A Reader’s Report
Here’s a picture of my kitty Cholula. She’s interested in computers–especially the mouse. Today she’s watching the cursor. Placing the cursor is the first step in editing–knowing precisely where to make changes.
In December, I wrote about the substantive/structural edit of my self-published book–I’ll Be There to Write the Story. This week, I’ll talk about the benefits of The Reader’s Report–specifically the one I received from Susan J. Tweit.
I wanted my book to be as good as I could make it, so critiquing and editing were key. To learn more about writing and editing, I attended one of Susan’s writing workshops in Salida, Colorado. My book had a different title then, and it was in three parts: story, workbook, and poetry. Susan advised me to move the poetry into a separate volume and keep the other two together. After the workshop, I took her broad suggestions to heart and revised the manuscript again. Then I asked Susan if she could take a look at it. She suggested that I might have her do a “Reader’s Report.” A reader’s report is something that writing coaches commonly do, and editors who work with “big picture” editing do as well, she explained. She would read the manuscript, but not edit it, and tell me how I could improve it.
Susan mentors writers one-on-one according to their needs. First we met at a restaurant. I had written a list of questions I hoped she could answer, some having to do with permissions. I handed over my manuscript to her and within a week she had written a two-and-a-half page, single-spaced Reader’s Report. I visited her in person at her house to receive her comments. She spent an hour going over them with me, and began by saying, “Normally I’d write up a formal report, but I don’t think you need it, so I’m just going to say first you’ve done a fabulous job with this story. Congratulations! Some areas still need work, but let’s look at your questions before we get to that.”
Susan answered my questions regarding quotes and permissions, publishing, and a few other style issues. She recommended that I self publish, which I was beginning to think was best for my book. Then she said, “Next, strengths and weaknesses: Let’s do strengths first. Your writing is clear and straightforward, your voice is a lovely blend of personal, calm and composed and knowledgeable. . .” I was feeling pretty heady when I heard this. “All in all, I’d say you’ve got the perfect quietly assured voice for this story, and you tell it in a way that would draw anyone in. That’s huge.”
Then she brought up the weaknesses, which were what I was dreading, but knew I needed to hear. “The story moves along well until your mom lets you know that she has a message to give the world that you didn’t necessarily want to hear. It’s natural that the story would change pace there, and you do a good job of getting it over that hump, until the interview transcripts in Chapter 8 & 9. There the story begins to falter. . .” Susan advised me to paraphrase more and only quote directly when the words the person was saying were critical to the story. “Too many voices are confusing,” she said. The last three chapters needed lots more work. The interview material was bogging down the story. My voice was getting lost and I had to reinsert it. There was more to work on, but she assured me it was all fixable.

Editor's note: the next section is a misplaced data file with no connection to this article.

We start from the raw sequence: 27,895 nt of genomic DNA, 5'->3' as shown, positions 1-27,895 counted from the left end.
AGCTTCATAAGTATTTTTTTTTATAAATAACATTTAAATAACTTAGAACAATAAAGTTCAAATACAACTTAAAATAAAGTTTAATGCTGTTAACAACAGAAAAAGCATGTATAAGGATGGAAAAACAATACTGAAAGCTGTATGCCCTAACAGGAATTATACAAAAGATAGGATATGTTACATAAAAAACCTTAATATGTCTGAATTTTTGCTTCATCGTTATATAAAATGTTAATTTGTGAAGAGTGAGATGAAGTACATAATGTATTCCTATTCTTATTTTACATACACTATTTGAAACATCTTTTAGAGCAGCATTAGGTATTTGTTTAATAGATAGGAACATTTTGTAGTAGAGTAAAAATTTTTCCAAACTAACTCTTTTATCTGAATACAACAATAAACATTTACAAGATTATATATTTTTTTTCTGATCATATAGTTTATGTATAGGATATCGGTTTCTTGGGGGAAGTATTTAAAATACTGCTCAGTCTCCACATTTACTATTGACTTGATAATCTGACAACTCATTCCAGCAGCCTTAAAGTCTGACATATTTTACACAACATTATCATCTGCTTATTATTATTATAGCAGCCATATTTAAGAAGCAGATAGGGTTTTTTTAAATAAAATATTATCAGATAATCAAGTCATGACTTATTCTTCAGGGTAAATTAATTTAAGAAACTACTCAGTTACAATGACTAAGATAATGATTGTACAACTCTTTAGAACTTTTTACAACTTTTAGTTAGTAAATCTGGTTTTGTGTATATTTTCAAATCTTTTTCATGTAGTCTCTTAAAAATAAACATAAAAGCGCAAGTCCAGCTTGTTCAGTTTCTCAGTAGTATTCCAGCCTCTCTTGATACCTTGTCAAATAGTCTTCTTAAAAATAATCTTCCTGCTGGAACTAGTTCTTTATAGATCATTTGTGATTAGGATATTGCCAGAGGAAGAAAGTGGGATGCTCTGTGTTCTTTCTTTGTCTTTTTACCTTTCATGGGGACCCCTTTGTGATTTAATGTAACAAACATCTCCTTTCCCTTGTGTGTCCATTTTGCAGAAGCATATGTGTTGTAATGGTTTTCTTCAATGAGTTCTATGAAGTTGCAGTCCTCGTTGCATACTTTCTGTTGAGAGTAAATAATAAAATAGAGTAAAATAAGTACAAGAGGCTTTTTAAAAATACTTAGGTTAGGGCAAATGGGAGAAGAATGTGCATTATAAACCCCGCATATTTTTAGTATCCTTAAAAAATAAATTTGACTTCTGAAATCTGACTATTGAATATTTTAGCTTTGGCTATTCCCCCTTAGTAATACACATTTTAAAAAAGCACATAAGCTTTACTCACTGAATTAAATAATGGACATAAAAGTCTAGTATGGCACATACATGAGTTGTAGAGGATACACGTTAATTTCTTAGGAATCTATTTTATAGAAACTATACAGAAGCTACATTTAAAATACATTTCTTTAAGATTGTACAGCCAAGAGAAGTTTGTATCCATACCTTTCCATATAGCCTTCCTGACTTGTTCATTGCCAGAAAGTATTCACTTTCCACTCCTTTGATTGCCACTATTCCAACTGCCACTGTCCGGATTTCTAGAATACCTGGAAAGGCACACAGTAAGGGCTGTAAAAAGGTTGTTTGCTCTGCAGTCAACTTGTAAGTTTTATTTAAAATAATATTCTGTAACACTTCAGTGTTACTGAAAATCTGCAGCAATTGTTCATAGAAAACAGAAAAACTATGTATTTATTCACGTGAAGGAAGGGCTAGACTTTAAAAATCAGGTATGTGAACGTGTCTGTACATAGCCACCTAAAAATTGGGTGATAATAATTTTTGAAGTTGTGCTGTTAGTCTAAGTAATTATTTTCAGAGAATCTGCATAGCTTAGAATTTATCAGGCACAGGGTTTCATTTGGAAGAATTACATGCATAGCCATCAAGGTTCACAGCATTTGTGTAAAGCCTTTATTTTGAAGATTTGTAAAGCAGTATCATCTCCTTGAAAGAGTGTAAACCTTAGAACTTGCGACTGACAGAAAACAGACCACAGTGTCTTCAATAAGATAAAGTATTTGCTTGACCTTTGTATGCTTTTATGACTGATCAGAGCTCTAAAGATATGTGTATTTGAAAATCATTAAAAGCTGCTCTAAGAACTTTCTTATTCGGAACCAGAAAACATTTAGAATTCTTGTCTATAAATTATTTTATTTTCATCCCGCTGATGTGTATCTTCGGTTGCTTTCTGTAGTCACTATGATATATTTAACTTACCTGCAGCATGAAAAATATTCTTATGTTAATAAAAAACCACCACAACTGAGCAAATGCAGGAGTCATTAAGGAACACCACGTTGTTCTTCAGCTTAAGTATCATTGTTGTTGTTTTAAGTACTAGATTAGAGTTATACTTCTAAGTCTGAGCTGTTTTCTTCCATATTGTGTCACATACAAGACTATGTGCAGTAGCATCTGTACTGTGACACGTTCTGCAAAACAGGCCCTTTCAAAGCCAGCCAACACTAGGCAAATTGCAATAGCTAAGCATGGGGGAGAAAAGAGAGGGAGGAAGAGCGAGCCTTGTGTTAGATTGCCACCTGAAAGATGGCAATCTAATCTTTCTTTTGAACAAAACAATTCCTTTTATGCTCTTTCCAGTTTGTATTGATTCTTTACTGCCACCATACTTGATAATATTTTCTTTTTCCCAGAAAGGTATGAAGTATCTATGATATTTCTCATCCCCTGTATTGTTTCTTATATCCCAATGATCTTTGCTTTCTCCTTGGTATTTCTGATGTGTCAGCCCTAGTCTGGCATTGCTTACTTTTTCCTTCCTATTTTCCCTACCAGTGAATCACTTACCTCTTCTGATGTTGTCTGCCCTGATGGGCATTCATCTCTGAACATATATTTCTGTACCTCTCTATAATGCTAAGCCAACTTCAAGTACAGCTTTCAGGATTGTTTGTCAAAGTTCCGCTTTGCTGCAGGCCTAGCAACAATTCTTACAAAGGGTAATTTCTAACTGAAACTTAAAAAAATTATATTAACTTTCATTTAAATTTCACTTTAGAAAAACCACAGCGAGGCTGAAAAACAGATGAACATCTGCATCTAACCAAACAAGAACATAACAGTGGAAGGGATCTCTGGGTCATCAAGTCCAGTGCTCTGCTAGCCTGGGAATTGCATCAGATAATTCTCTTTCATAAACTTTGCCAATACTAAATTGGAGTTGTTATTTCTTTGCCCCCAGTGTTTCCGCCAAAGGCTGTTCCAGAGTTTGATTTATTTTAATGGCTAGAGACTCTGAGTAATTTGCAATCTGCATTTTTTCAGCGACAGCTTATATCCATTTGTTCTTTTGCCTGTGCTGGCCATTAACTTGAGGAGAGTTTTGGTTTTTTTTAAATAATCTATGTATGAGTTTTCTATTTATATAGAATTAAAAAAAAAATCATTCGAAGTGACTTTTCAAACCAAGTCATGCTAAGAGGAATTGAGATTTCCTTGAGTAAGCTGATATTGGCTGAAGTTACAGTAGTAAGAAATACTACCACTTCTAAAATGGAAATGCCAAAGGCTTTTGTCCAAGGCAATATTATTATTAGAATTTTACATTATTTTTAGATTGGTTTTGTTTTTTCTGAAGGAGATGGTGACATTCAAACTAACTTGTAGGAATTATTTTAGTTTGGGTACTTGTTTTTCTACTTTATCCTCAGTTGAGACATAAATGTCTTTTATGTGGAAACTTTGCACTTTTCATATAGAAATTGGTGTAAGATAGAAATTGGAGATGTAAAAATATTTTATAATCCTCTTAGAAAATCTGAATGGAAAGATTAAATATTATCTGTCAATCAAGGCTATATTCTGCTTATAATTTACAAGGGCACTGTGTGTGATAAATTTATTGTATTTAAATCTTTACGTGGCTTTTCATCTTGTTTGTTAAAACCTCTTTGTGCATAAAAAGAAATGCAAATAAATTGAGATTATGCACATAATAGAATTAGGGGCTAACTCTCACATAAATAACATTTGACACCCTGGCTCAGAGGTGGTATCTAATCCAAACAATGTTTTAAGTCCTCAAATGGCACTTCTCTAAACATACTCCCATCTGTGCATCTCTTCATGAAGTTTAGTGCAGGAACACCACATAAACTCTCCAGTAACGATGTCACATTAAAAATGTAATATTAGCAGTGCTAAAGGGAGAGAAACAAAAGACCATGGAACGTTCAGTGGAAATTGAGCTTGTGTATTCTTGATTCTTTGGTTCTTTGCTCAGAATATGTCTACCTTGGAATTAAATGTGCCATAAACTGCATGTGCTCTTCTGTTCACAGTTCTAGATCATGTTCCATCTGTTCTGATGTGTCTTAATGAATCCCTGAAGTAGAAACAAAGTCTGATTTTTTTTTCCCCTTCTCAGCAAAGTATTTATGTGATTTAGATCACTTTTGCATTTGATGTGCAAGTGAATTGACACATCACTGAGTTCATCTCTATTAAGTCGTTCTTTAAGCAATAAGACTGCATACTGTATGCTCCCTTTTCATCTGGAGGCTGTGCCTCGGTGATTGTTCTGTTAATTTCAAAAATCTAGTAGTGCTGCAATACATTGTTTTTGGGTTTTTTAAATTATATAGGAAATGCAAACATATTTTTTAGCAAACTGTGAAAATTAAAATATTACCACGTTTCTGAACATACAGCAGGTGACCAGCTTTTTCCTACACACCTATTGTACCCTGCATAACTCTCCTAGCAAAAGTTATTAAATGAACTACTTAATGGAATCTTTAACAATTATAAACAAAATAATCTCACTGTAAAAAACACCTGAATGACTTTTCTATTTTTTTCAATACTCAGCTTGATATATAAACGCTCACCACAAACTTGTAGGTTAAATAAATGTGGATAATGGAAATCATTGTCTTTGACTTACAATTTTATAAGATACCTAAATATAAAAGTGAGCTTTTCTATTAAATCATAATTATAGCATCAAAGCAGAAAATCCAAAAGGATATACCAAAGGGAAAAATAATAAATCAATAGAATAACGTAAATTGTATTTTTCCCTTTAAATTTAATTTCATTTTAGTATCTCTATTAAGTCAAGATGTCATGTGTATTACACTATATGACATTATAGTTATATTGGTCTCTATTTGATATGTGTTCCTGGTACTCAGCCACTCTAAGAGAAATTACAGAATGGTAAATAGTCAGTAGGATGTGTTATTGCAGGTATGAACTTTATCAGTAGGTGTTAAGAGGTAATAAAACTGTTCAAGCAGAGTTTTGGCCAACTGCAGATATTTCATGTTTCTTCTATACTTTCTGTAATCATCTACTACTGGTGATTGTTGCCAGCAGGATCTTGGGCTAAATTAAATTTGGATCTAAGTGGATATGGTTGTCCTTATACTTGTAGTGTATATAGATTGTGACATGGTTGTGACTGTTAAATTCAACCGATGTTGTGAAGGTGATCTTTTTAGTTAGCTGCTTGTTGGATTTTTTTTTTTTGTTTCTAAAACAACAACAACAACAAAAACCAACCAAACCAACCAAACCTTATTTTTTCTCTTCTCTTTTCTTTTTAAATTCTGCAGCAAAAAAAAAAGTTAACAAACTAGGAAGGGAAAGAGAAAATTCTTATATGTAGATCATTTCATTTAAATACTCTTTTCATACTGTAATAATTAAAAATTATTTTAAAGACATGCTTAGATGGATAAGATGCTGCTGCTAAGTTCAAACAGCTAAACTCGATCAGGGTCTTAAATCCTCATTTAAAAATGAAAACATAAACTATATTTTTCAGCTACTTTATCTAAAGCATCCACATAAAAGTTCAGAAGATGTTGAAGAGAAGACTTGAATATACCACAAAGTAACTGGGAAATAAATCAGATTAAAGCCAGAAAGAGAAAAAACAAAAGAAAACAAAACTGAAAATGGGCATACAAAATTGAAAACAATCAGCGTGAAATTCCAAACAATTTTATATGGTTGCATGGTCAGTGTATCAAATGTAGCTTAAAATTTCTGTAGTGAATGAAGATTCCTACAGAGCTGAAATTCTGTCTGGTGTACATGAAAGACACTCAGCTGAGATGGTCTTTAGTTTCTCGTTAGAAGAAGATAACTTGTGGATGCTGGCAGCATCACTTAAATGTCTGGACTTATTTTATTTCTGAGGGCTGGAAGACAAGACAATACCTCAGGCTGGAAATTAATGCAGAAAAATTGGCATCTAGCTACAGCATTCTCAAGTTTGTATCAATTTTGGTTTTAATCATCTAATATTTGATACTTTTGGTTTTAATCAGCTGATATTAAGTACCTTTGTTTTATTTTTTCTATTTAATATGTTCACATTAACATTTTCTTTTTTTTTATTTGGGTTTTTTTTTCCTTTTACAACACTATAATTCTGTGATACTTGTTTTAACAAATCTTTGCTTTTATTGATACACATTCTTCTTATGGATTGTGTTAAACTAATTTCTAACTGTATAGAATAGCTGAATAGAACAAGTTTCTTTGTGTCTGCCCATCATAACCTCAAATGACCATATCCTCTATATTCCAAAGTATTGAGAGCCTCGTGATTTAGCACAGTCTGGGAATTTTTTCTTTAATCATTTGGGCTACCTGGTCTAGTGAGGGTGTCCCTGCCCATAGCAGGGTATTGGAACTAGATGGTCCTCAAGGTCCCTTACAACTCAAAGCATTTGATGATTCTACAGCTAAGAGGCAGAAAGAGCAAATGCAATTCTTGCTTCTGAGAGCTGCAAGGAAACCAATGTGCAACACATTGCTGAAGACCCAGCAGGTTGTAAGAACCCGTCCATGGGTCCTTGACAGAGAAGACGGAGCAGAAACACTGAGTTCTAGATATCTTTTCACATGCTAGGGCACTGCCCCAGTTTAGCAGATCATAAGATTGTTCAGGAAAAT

Susan showed me a way to create the annotations—how to escape using formal footnotes. She had used this system in her memoir, Walking Nature Home. Annotations were important because of the material I was dealing with. Some might call it “woo woo,” but I had done my research. My references would go in a section called “Notes,” and would be keyed to the specific page the note referred to. I love to read notes in other people’s books, and I hoped that people would find mine useful.
Lastly, Susan pleaded that I change the title from This Lively Dust, which would be the perfect title for a poetry chapbook, but not for a big story about death, healing relationships and afterlife communication. That’s when I re-titled the book to I’ll Be There to Write the Story: A Mother-Daughter Journey Beyond Death.
What I want to point out is that Susan’s Reader’s Report was extraordinarily kind and sensitive. Anytime we turn over our “babies” for critique, our egos are in a vulnerable place. She talked me through it in person so that I wouldn’t have my feelings hurt. If I had been working with her at a distance, this would have been done over the phone. In person was great. With her gentle manner and saying things like, “I know how you feel” and “I’ve been there too,” she made me see I was on track and had a story worth telling. This was the final benefit I gained from the Reader’s Report–confidence in my book.
Next week, I’ll talk about the last two professional editing jobs done on my book before I took it to the book designer.